Next up, solving the web-based editor issue.
The Amazon Relational Database Service (RDS) was designed to simplify one of the most complex of all common IT activities: managing and scaling a relational database while providing fast, predictable performance and high availability.
RDS in Action
In the 3.5 years since we launched Amazon RDS, a lot has happened. Amazon RDS is now being used in mission-critical deployments by tens of thousands of businesses of all sizes. We now process trillions of I/O requests each month for these customers. We’re seeing strong adoption in enterprises such as Samsung and Unilever, web-scale applications like Flipboard and Airbnb, and large-scale organizations like NASA JPL and Obama for America.
via Amazon Web Services Blog: Amazon RDS: 3.5 years, 3 Engines, 9 Regions, 50+ Features and Tens of Thousands of Customers.
As part of recent rebuild of Classcaster, I shifted the MySQL database for the system to Amazon RDS. I found the process of importing an existing database to be straight forward and was up and running in no time. Since it is just an instance of MySQL running in the Amazon cloud, I administer it as I do the other my other MySQL databases running on AWS EC2 instance using SQLyog on Mac and Windows and MySQL Workbench on Linux1» .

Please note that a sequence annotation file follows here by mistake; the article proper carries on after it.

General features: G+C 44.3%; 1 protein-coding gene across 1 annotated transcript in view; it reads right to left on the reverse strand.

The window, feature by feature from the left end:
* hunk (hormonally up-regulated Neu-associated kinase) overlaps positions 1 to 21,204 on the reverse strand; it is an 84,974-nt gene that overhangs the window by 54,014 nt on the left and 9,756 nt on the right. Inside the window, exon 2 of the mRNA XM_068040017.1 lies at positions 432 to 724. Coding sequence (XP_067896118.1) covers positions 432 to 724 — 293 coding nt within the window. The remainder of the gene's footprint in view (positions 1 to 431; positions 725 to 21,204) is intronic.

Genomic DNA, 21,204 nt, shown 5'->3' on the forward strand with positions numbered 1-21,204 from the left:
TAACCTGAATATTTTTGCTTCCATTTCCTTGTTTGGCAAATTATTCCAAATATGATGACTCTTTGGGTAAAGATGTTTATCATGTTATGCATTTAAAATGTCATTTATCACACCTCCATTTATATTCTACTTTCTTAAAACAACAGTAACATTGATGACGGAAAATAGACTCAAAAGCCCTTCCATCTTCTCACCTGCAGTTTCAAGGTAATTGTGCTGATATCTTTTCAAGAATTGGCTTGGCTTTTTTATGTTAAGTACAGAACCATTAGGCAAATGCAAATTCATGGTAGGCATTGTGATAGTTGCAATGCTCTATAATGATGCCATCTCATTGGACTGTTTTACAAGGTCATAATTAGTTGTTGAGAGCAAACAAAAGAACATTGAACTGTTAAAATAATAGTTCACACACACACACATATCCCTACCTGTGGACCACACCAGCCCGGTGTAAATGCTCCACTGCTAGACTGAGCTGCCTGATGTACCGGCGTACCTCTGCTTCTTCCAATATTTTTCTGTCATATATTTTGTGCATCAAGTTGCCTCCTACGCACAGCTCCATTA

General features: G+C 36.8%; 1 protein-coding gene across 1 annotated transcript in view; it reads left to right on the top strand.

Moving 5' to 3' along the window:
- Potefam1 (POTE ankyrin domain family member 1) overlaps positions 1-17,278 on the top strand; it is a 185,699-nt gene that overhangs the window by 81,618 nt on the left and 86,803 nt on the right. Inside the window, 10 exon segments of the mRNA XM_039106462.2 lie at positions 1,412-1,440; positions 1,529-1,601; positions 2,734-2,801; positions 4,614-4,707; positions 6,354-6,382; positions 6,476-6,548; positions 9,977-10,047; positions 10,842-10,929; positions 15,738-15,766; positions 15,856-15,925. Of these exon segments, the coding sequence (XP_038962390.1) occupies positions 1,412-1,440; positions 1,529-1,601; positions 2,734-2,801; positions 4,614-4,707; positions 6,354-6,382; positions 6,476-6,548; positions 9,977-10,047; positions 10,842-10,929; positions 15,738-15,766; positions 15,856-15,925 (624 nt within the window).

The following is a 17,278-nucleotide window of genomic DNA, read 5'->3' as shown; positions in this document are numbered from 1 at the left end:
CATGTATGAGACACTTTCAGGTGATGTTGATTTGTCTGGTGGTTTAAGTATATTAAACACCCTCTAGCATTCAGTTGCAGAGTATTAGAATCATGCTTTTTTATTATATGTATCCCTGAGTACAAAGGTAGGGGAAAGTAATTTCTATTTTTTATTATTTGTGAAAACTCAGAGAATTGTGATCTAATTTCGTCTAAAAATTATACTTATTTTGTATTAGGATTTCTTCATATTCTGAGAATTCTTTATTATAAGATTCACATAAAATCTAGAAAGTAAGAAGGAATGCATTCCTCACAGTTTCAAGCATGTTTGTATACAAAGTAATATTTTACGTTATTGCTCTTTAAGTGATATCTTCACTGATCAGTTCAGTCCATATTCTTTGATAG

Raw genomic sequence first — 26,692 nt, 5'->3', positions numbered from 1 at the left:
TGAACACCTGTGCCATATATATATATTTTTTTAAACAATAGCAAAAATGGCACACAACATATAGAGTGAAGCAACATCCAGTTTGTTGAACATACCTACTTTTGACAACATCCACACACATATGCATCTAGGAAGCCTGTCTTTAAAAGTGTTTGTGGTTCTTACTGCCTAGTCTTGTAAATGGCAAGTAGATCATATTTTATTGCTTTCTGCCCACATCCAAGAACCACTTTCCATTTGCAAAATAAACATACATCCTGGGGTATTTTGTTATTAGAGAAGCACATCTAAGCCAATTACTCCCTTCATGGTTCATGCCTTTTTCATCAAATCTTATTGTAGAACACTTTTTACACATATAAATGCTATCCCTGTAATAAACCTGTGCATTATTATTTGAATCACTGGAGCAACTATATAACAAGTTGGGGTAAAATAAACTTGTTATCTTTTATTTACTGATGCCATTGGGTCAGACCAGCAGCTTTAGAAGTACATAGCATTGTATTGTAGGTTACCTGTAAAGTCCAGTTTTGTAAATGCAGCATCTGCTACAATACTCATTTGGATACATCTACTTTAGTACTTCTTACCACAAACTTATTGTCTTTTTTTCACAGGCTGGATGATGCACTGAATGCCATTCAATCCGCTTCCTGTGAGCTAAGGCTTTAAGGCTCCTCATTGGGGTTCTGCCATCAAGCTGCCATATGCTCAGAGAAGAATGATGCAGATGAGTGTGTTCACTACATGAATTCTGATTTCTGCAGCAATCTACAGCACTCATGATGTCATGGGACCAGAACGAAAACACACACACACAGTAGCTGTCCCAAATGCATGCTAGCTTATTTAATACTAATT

As far as performance goes, RDS seems a bit more responsive than the AWS EC2 hosted databases I run. It is important to note that it is possible to knock it over by overloading the connection pool2» . Logging and backups are handled well and access to these from the RDS dashboard is pretty good. Although I haven’t tried it yet, the features exist to scale the database as needed. I may take advantage of some of this if I decide to move our main databases to RDS.
Overall, I’d recommend RDS as a good way to get a database up and running quickly and to provide a stable backed for your systems.
Usually I might not be too keen to lose some of my job responsibilities, but in this case I couldn’t be happier. CALI is adding a systems administrator to wrangle all our servers, more than 20 at last count, on a full time basis. Since I started working at CALI 9 years ago my time has been split between web/database/cool project development and administering CALI’s servers and systems.